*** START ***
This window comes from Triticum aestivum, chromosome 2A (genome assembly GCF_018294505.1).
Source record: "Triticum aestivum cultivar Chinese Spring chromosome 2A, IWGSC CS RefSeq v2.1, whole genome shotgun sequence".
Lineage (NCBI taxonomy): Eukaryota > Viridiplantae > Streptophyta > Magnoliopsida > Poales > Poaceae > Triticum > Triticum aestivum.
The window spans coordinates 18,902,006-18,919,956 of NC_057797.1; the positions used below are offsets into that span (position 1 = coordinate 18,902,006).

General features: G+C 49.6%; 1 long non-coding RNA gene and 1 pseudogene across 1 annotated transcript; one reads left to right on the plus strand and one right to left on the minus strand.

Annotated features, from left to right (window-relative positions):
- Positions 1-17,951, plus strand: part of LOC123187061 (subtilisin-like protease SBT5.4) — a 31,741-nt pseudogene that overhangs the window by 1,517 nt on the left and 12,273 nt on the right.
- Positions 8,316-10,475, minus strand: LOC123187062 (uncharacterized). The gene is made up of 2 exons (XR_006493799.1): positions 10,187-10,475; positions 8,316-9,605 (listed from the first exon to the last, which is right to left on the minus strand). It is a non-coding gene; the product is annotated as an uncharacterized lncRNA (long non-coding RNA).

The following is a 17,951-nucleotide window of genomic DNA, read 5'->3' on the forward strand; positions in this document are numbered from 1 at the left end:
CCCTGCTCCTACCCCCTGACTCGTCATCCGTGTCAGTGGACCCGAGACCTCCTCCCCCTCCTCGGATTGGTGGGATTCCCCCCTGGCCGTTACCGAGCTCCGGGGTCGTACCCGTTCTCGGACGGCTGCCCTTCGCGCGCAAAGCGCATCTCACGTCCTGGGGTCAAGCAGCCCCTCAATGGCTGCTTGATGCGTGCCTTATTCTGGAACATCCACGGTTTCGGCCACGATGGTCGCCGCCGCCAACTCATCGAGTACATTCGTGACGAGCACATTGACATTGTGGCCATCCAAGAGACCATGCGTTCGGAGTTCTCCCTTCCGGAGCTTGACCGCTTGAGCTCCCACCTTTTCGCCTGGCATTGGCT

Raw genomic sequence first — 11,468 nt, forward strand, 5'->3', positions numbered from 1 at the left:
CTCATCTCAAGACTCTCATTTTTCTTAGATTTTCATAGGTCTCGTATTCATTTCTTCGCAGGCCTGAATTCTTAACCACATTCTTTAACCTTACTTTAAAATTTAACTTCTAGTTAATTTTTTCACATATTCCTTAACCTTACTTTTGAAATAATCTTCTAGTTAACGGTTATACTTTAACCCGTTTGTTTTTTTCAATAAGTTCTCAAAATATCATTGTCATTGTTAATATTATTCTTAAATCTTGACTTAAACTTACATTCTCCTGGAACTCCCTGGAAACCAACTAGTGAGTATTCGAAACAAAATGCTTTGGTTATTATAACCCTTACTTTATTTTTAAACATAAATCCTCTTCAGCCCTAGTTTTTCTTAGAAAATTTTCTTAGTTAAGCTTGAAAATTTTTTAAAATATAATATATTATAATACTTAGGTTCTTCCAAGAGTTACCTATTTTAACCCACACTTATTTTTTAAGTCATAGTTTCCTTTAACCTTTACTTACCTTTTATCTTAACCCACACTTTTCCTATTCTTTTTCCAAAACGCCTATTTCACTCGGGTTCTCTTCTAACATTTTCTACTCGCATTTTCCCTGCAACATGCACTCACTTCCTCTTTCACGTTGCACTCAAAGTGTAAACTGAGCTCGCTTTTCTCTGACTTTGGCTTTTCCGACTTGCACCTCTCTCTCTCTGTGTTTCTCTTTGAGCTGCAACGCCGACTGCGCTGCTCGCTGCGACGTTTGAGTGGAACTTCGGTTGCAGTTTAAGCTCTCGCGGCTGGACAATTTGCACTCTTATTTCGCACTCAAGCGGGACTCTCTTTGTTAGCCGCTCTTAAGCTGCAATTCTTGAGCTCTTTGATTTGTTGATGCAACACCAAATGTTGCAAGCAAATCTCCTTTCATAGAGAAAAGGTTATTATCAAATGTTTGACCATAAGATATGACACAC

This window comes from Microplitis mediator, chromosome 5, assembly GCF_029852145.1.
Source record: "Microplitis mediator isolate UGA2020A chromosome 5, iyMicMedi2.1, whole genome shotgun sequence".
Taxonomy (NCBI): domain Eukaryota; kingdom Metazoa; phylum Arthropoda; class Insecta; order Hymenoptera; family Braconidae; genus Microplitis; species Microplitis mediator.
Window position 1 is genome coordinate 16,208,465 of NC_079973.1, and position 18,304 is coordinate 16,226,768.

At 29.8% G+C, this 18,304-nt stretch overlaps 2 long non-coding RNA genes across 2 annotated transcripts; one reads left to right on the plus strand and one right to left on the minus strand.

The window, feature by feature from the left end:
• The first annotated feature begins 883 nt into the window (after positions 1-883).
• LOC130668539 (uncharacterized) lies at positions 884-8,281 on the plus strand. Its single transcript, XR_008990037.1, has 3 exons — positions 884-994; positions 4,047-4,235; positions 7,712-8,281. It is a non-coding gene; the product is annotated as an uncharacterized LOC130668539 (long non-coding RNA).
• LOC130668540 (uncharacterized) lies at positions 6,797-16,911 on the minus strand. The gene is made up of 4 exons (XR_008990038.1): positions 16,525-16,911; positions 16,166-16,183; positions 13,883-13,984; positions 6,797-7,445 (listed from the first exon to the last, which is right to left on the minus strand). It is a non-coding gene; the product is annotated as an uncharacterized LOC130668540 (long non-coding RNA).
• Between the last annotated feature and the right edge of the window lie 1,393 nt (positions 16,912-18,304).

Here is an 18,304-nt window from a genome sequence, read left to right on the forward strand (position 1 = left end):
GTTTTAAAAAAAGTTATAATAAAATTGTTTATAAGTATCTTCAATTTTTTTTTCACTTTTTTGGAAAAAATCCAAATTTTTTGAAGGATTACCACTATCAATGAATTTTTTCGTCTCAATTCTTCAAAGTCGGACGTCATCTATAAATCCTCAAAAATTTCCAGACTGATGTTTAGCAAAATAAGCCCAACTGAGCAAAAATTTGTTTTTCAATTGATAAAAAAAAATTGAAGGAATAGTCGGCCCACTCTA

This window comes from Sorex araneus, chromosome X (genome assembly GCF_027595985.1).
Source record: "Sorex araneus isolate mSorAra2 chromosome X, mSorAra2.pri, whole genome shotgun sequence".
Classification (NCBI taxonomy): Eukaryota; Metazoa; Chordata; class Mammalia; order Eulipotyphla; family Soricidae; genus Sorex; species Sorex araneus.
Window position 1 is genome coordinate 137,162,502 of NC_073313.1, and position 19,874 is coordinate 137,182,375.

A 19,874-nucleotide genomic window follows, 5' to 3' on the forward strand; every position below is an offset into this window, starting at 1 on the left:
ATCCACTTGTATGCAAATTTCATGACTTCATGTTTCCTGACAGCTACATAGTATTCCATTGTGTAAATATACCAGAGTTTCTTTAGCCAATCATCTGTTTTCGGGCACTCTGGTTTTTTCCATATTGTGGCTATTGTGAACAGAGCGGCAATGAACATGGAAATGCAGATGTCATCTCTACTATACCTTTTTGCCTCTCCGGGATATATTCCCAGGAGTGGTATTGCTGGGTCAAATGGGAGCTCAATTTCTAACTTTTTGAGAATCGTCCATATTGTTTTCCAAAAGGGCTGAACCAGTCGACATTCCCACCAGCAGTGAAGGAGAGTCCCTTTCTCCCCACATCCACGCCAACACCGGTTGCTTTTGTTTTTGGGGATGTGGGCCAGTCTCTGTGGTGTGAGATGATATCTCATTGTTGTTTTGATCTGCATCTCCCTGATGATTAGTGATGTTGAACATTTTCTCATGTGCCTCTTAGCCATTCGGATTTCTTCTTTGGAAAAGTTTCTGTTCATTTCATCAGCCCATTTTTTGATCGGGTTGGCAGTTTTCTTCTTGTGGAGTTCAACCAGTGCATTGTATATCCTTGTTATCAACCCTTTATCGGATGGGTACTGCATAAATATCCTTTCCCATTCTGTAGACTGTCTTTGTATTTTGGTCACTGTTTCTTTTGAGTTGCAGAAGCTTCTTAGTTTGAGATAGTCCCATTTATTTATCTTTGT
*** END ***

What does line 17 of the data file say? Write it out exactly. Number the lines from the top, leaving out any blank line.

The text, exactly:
At 29.8% G+C, this 18,304-nt stretch overlaps 2 long non-coding RNA genes across 2 annotated transcripts; one reads left to right on the plus strand and one right to left on the minus strand.